Each day one of the captains walked along the shore and scouted the country—never both away from the boats at the same time. River compared to the Ohio in flood rapidity of current—came to place where it was but 80 yards wide — sails used on the boats when available to aid rowing. These boats were built at Mandan, of cottonwood timber, flimsy and little suited to the dangers of such a trip—and the big one was sent back from Mandan, loaded with furs and a collection of curiosities for President Jefferson—those now used for the upward and dangerous part of the voyage, they called 'pirouges' and canoes, — divided between the men each carrying its proportion of trade goods, instruments, ammunition, flour, sugar, etc., so that in event of disaster to one, something might be saved.

Many buffalo, elk and deer,—but so poor as to be seldom used, beaver also were plentiful and trapped every night by the men—and furnished them all delicious food—as Clark remarks, he liked best, their 'tales and livers'—wild geese, swans, brants and ducks very plentiful—daily they record seeing great numbers of geese pasturing on the new grass of the prairies. One night a very large beaver was in two different traps–one foot in each —the traps belonged to different men and nearly caused a riot over its possession.

Lewis records on the 22nd that in all directions were immense herds of buffalo, elk and deer, and while walking along shore, a buffalo calf attached itself to him and followed him, until he embarked and left it. He saw a pack of wolves chasing a herd of buffalo, finally to catch a calf which was unable to keep up with the mother in the herd.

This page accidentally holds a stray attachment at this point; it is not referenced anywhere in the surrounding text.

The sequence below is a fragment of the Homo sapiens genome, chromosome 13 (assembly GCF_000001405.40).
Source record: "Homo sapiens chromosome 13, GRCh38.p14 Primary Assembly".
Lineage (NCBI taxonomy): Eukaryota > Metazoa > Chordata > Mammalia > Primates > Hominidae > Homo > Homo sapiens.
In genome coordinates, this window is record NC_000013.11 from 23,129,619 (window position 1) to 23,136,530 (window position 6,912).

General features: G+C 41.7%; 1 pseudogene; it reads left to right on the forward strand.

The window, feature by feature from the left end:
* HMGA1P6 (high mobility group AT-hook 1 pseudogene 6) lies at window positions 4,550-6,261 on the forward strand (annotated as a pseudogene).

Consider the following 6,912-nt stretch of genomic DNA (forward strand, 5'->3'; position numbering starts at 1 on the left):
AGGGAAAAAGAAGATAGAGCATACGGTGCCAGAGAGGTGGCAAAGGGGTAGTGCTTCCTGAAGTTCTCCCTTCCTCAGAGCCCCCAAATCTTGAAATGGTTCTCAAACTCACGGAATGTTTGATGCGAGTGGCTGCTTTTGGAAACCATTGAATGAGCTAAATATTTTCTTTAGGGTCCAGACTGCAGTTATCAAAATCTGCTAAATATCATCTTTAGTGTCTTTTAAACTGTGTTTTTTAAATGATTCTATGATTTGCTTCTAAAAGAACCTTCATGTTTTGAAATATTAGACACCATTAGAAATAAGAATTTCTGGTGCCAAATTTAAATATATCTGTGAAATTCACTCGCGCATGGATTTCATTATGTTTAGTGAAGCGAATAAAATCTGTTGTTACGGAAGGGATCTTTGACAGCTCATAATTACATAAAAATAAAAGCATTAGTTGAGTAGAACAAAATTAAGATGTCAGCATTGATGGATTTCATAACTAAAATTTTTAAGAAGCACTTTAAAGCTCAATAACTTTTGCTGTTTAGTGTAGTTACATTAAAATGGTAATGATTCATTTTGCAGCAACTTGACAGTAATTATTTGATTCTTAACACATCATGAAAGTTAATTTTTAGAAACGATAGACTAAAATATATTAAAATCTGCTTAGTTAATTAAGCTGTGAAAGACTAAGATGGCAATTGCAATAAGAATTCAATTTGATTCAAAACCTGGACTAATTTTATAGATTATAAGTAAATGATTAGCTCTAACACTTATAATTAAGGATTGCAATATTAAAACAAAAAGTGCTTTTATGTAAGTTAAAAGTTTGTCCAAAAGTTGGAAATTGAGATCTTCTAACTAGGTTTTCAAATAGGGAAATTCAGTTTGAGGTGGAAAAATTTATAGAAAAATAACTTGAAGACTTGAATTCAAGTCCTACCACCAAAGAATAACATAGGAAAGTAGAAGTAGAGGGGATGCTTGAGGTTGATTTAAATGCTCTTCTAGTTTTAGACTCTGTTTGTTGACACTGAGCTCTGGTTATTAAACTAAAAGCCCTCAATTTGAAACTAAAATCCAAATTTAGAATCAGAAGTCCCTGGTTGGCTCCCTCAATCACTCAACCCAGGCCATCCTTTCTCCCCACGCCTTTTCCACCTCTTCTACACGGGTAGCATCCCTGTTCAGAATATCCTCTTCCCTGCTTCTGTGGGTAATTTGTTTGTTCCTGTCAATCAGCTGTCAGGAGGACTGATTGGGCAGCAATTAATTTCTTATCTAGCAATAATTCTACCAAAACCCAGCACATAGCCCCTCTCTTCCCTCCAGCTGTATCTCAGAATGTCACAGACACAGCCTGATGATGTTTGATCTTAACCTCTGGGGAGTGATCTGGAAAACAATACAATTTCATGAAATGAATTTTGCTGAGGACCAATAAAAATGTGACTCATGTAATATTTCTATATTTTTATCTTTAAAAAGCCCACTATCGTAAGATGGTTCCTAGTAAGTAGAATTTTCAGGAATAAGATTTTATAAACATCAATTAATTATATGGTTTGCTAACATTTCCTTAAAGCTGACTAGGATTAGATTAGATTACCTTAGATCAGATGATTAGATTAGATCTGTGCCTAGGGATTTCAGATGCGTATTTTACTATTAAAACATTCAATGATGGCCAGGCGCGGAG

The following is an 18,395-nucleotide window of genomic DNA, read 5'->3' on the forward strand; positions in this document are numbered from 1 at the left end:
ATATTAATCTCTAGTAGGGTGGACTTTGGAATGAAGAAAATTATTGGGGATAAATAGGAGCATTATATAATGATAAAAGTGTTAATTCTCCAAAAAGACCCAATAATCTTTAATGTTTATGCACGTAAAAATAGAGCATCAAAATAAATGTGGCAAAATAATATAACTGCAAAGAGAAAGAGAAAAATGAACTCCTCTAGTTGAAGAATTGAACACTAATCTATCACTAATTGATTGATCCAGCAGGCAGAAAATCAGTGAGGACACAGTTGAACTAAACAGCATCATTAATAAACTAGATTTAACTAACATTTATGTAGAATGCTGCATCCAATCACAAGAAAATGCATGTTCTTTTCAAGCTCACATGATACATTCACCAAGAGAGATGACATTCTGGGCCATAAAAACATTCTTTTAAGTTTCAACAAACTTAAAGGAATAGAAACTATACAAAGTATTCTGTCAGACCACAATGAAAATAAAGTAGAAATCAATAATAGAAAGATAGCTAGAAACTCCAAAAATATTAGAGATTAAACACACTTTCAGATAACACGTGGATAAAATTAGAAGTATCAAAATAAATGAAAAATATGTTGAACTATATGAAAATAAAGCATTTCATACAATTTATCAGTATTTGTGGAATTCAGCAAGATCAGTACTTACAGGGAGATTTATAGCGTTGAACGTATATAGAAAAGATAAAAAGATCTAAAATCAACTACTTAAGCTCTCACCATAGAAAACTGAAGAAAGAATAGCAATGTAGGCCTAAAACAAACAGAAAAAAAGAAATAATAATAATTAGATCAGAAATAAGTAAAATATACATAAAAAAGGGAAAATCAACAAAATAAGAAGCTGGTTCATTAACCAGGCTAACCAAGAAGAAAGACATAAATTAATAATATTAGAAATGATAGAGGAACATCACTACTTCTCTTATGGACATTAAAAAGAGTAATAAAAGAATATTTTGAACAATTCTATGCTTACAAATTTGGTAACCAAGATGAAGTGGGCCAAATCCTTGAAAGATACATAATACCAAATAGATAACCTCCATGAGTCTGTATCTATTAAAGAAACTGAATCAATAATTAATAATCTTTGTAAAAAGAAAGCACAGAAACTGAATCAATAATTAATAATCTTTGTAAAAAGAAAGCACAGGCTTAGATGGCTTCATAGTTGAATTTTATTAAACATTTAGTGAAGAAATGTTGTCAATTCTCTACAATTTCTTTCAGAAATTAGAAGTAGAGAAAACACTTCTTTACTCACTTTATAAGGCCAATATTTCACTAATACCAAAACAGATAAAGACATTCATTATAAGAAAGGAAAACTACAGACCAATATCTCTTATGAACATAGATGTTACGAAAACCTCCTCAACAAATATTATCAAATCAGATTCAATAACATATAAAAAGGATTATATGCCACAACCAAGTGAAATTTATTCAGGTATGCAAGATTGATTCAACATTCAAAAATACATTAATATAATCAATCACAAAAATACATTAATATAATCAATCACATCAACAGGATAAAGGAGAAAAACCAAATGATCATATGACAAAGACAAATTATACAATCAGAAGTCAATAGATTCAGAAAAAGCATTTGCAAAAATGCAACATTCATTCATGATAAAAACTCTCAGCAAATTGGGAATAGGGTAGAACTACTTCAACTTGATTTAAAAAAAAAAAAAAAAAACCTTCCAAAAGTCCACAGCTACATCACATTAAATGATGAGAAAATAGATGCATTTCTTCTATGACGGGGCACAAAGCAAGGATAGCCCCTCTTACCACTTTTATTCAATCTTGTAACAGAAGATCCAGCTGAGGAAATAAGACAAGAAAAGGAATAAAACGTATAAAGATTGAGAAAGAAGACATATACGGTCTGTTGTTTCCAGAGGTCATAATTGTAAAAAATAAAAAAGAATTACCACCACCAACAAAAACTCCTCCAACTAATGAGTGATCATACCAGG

And so, by day they plod along, making 10 to 15 miles from camp to camp—when the wind is high they have to remain in camp, the frail outfit unable to contest the waves. Sacajawea is the only one of the party who knows what lies ahead —and that only because she knows her family and friends may be met in the far away. Little does she appreciate that she alone will be responsible for the success of the expedition; to her is due the saving to the future United States those great states of Washington, Idaho and part of Montana, for them the giant Hudson's Bay Company and Britain were in possession of and controlled practically all the region north of and in the Columbia's territory.